Liza has two bachelor's degrees: one in health promotion and education and a second in nursing. A registered nurse and mother, regular exercise and cooking are top priorities for her. See all of Liza's articles.

Member Comments

  • I feel very blessed to live in Louisiana. We have farmers that sell produce year round from their trucks. And the Whole Foods buys from local farmers. We always have an abundance of fruits & veggies. My sister & I campare prices & she pays much more than I do, because she lives in Indiana. - 1/13/2014 7:14:57 PM
  • GIBSONVK
    I'm sorry, but I disagree. I can go and feed 7 of us for a little over $1 total if I buy Ramen Noodles. If I went to get fresh veggies or fruit it would cost us almost $10 for a meal. How is that just $1.80? Maybe we're in a bad district for fresh fruits and vegetables, but still. I can also feed all of us bologna sandwiches for $2.50. I didn't say they were especially filling meals, but it is within our budget. I would love to eat even just healthier than we do now, but I don't see how we can. Prices for good nutritious food are outrageous! And no, I don't buy a bunch of junk, no chips, cookies, cakes, candy or sodas. - 12/15/2013 12:59:23 PM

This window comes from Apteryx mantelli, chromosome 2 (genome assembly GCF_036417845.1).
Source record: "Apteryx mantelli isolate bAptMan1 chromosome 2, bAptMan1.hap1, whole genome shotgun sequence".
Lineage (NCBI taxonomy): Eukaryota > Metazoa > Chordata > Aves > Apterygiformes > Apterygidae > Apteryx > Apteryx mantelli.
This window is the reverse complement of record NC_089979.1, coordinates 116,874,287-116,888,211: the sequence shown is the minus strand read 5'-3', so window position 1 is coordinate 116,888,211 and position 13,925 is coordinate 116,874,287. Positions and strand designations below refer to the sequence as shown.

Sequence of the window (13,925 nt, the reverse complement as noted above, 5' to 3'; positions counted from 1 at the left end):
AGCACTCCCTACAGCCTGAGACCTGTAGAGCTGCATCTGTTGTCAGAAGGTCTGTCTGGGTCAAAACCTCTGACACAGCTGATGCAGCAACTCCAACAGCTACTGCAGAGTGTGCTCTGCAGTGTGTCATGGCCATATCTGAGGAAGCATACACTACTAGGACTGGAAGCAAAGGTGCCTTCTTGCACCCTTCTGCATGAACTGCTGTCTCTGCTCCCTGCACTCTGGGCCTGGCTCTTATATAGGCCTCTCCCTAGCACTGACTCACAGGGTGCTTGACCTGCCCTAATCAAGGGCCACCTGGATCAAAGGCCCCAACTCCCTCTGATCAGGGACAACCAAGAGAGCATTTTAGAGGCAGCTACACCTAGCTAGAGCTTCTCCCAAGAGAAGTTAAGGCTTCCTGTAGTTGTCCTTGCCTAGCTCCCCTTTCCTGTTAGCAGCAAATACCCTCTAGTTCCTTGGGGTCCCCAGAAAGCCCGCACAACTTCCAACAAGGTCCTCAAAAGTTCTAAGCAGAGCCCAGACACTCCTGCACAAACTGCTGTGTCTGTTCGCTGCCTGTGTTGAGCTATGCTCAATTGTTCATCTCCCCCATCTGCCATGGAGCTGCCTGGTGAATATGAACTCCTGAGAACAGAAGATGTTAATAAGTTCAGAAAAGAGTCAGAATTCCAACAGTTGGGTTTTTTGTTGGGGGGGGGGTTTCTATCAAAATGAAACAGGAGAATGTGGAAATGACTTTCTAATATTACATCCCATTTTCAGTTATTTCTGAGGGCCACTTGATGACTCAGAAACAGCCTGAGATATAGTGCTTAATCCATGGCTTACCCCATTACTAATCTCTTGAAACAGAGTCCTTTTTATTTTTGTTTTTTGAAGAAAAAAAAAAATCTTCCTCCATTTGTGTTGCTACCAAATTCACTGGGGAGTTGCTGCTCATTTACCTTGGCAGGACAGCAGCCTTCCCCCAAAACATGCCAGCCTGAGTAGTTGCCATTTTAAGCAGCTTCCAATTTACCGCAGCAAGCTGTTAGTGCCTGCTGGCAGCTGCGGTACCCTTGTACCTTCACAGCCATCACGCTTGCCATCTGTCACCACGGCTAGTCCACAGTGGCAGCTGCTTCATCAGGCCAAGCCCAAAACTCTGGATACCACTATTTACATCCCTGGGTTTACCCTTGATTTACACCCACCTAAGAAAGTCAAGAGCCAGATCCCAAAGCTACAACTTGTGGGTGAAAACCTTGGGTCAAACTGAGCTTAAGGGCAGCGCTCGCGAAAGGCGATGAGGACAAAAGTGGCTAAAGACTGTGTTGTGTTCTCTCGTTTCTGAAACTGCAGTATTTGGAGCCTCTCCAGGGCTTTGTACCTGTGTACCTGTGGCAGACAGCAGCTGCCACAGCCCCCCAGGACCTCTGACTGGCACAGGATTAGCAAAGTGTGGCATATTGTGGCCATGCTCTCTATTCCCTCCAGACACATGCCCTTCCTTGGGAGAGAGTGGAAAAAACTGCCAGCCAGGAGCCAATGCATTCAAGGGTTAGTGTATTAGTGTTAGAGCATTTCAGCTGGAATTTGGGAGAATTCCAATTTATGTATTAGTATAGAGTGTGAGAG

• I don't think there is much of anywhere to buy local produce around here. There is one VERY expensive indoor Farmers Market, but there really isn't anywhere that has fresh fruits and vegetables locally this time of year. That Farmers Market has meat and cheese and packaged spices. During the summer we have farmers markets that charge by the pound usually more than the grocery stores and we have a store that is called a farmers market that usually has better prices on produce, but everything they have is either from some other state like California or from another country. To get something local it would have to be grown in a greenhouse. - 12/15/2013 12:48:20 PM
  • I'm lucky here in Ottawa, as there are a couple of organic greenhouses that are producing salad fixings nearly year-round (including some winter months). There's nothing like a nice ripe off-the-vine tomato when there's snow on the ground! - 12/14/2013 6:54:26 AM
  • I used to work at a farmer's market in Texas. The produce was the same that came to the grocery store on the truck, they just put it in rustic baskets to make it look better. Only a few things like chili peppers and watermelons, when they were in season, were actually grown locally. Be careful! - 1/29/2012 1:08:00 AM